Consumer tech lobbyist calls China tariffs a 'poison pill'

The CTA doesn't buy White House claims this would protect the US.

The White House might argue that its proposed tariffs on Chinese tech would punish the harvesting of American intellectual property while preserving the US economy, but don't tell that to the Consumer Technology Association's Gary Shapiro. The industry lobbying group CEO has issued a statement describing the tariffs and the likely Chinese response as a "poison pill" to production, the "innovation economy" and customers' wallets. Instead, he suggested that the US slap China-style requirements (not necessarily joint ventures) on foreign companies while pushing for greater transparency, competition and respect for patents.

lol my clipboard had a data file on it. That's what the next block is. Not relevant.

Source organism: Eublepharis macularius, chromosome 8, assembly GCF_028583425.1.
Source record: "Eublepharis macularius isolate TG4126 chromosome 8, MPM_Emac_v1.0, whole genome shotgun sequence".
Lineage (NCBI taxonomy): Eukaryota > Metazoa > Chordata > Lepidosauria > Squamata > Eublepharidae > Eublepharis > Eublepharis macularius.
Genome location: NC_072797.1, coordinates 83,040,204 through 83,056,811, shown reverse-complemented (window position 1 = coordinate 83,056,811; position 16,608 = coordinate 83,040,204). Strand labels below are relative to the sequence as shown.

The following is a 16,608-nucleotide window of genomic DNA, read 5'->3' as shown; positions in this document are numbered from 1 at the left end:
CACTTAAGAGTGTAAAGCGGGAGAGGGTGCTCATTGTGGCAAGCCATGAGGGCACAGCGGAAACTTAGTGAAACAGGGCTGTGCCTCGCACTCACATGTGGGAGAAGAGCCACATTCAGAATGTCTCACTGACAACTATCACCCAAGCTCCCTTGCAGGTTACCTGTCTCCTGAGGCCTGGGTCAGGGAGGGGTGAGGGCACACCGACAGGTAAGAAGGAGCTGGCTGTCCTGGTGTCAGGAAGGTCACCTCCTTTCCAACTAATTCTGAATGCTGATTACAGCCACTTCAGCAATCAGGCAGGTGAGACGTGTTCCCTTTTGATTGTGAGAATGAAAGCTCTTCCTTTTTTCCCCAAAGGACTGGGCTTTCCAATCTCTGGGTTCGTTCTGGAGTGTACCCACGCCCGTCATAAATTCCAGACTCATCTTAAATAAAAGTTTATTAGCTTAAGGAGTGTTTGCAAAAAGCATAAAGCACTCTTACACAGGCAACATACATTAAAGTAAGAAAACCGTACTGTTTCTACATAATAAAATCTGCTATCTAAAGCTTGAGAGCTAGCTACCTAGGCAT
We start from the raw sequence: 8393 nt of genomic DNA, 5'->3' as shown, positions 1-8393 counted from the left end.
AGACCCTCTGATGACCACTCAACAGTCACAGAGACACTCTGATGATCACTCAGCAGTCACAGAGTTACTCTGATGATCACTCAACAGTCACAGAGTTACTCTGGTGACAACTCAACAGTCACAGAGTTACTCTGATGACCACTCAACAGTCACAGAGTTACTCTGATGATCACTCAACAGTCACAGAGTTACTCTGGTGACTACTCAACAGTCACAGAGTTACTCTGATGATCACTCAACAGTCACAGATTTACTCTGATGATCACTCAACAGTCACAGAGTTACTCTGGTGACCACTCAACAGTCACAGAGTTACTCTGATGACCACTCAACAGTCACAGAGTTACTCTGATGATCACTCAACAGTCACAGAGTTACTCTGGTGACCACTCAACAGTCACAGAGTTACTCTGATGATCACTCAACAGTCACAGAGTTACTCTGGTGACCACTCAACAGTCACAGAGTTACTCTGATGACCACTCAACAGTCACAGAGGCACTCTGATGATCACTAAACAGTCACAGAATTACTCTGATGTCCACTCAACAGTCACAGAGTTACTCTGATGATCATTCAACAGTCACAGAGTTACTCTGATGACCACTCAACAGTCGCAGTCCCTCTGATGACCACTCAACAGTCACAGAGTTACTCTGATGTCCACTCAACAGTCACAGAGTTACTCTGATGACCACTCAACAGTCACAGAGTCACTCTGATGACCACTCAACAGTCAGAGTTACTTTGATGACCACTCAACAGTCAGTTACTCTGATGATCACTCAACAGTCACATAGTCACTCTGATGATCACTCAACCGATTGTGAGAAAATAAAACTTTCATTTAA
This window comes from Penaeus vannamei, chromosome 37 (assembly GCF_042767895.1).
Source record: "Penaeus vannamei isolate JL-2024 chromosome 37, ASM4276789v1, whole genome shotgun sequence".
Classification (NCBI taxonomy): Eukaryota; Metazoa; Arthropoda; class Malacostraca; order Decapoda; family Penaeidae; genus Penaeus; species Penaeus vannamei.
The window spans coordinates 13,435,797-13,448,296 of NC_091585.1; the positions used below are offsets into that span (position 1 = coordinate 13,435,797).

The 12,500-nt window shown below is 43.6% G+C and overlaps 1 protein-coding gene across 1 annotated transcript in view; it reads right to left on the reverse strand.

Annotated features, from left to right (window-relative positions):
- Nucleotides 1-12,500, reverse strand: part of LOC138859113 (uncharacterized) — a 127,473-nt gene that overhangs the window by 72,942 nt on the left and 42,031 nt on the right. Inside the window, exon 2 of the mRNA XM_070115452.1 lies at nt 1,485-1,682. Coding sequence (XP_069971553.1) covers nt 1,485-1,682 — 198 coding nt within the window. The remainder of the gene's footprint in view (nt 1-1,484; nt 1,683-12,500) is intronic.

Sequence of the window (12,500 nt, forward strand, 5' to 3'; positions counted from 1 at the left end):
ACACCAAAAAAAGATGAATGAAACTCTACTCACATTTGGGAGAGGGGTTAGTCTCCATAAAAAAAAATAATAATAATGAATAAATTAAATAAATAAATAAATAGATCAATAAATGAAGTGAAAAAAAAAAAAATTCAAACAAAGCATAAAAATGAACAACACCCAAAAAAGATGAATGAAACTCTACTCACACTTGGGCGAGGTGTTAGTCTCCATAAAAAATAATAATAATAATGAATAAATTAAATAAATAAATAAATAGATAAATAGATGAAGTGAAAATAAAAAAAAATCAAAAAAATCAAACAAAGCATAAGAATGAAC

The CTA hasn't finished reviewing the would-be tariffs, but it's concerned that some sections (such as those dealing with electronic components) could hurt US technology. Shapiro called on both companies and the public to take advantage of the public comment period on the tariffs to voice their objections.

It's far from certain that the White House will listen to the objections, let alone change its mind as a result of them. However, it's notable that the CTA is speaking up in the first place. The Association does speak out on issues, but it tends to take a relatively safe position. Here, it's concerned enough about the potential consequences of the tariffs that it's willing to stick its neck out and risk antagonizing supporters of President Trump's economic policies for the sake of protecting the tech industry's interests.